Smokeless tobacco has been linked to a higher probability of contracting opportunistic infection. Several bacteria have indeed been identified in these products by researchers from the US National Center for Toxicological Research.
In comparison with the number of tobacco smokers, the number of smokeless tobacco users is much lower, although the products have seen an increased popularity in recent years. In the UK, authorised products include nasal snuff and chewing tobacco.
Around 300 million people in at least 70 countries are consumers of smokeless tobacco, and although the public often views the practice as less risky for the health, experts say it is in no way a safe alternative to cigarettes.
Over the years, much evidence has been gathered to suggest these products also have the potential to cause cancer– in particular oral cancer, oesophageal cancer, and pancreatic cancer.
In this recent study, published in the journal Applied and Environmental Microbiology, the scientists have analysed different types of tobacco products, identifying different opportunistic bacteria that can lead to infections in humans.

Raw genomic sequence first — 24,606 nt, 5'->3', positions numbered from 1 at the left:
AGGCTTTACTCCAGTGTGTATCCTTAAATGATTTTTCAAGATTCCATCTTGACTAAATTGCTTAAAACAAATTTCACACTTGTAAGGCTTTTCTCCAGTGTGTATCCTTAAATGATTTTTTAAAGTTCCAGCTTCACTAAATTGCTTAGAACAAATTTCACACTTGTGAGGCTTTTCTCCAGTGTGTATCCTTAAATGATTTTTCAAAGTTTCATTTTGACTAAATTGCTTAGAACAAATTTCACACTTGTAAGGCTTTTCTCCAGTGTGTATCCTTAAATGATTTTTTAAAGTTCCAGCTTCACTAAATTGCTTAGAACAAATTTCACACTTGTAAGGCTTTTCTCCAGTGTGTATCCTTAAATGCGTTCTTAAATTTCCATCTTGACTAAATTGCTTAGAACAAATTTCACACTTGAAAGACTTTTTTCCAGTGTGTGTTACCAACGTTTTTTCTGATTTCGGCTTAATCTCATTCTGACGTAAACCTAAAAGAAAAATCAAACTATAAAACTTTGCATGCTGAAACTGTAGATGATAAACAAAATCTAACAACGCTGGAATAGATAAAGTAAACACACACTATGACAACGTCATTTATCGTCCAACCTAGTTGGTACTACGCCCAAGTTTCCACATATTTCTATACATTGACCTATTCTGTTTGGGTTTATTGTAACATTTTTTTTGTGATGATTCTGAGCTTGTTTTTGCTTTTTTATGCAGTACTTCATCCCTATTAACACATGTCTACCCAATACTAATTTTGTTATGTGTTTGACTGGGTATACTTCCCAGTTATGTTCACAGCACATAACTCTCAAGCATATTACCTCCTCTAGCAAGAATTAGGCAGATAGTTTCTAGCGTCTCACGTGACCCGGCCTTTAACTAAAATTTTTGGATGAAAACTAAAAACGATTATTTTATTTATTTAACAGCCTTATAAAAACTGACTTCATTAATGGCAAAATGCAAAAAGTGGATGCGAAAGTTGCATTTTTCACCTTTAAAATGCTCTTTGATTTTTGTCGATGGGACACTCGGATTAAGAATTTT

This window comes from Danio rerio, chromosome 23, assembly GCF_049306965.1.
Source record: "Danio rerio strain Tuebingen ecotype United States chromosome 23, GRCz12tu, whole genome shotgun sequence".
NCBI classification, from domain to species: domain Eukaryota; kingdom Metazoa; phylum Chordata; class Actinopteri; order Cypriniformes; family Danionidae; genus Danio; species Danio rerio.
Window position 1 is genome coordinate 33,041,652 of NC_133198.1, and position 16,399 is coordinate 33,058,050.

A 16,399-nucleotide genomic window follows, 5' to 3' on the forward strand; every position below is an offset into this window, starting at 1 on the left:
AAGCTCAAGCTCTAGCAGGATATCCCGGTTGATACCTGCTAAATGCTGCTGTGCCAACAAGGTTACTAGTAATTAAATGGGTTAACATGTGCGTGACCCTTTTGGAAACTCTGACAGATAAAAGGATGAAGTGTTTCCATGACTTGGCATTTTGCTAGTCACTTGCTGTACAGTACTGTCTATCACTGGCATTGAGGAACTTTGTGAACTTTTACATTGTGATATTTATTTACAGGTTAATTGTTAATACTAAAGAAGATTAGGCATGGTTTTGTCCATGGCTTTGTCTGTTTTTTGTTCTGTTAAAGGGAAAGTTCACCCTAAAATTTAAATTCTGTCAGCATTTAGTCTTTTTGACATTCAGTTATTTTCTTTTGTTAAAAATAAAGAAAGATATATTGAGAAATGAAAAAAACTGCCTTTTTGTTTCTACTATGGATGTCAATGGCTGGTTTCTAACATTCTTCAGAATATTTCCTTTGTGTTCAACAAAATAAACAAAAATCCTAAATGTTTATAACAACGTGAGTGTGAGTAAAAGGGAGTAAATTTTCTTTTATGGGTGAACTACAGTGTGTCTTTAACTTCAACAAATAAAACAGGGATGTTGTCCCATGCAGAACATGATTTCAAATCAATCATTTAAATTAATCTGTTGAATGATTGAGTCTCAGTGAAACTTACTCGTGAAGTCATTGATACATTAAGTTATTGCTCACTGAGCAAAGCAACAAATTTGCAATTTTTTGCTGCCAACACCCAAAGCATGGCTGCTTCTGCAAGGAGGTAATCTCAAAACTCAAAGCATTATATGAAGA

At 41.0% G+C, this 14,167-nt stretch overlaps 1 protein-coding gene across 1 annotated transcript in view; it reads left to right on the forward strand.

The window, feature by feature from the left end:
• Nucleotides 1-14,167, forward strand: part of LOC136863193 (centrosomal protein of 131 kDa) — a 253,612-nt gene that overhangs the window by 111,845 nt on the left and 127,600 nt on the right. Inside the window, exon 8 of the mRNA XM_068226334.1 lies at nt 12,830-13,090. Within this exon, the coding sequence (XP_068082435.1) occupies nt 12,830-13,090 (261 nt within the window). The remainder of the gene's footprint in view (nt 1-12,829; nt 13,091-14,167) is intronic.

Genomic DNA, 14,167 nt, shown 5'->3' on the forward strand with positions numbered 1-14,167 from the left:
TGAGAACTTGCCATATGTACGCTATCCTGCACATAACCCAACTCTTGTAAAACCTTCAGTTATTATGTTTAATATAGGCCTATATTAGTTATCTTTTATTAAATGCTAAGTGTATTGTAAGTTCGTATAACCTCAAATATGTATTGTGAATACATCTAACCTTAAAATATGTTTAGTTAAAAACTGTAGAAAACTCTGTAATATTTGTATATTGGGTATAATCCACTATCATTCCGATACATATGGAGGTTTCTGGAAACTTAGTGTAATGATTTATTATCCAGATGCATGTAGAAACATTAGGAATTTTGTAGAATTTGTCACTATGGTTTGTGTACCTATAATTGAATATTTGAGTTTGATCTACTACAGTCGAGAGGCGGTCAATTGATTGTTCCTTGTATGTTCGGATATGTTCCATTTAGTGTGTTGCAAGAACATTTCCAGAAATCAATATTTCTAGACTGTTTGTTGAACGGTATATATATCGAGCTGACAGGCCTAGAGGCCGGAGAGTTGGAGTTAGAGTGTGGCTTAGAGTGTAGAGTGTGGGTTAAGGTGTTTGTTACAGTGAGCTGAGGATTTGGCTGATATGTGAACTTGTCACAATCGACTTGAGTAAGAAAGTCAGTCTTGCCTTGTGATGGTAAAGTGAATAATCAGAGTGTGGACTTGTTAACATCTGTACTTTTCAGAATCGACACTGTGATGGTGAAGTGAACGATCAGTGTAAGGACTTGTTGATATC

Infections and oral issues
The concern over microbial risk is not new. Health experts worry because consumers keep the products in their mouths for a long time, in close contact with mucus membranes. This allows nicotine to pass into the bloodstream, but it also increases the probability that the person will be exposed to bacteria that may be present in the product.
Among the bacteria identified in a large sample of smokeless tobacco products, the scientists have identified bacteria known as "Bacillus licheniformis" and "Bacillus pumilus". Both have the potential to cause inflammation of the lungs and opportunistic infections – infections caused by pathogens that take advantage of an opportunity to enter the host that is not normally available.
Other Bacillus species discovered in the tobacco products present other health problems. "Some species have been identified as a causative agents in spice-related outbreaks of diarrhoea and vomiting. Additionally, they produce a mild toxin which, which in large quantities could cause illness," coauthor Steven Foley explained.
Types of staphylococci bacteria – Stapphylococccus epidermidis and Staphylococcus hominis strains – were also identified. Previous research had highlighted that both could cause heart valve infection. This is because when the tobacco products stay for long in the mouth they thus increase the risk of oral health issues such as gum disease. Gum disease then facilitates the entry of bacteria into the bloodstream, providing a path for them to reach the heart, and cause problems.
"Our study allows us to better understand the potential microbiological risks associated with the use of smokeless tobacco products, and provides a baseline microbiological risk profile of these products", Foley concludes.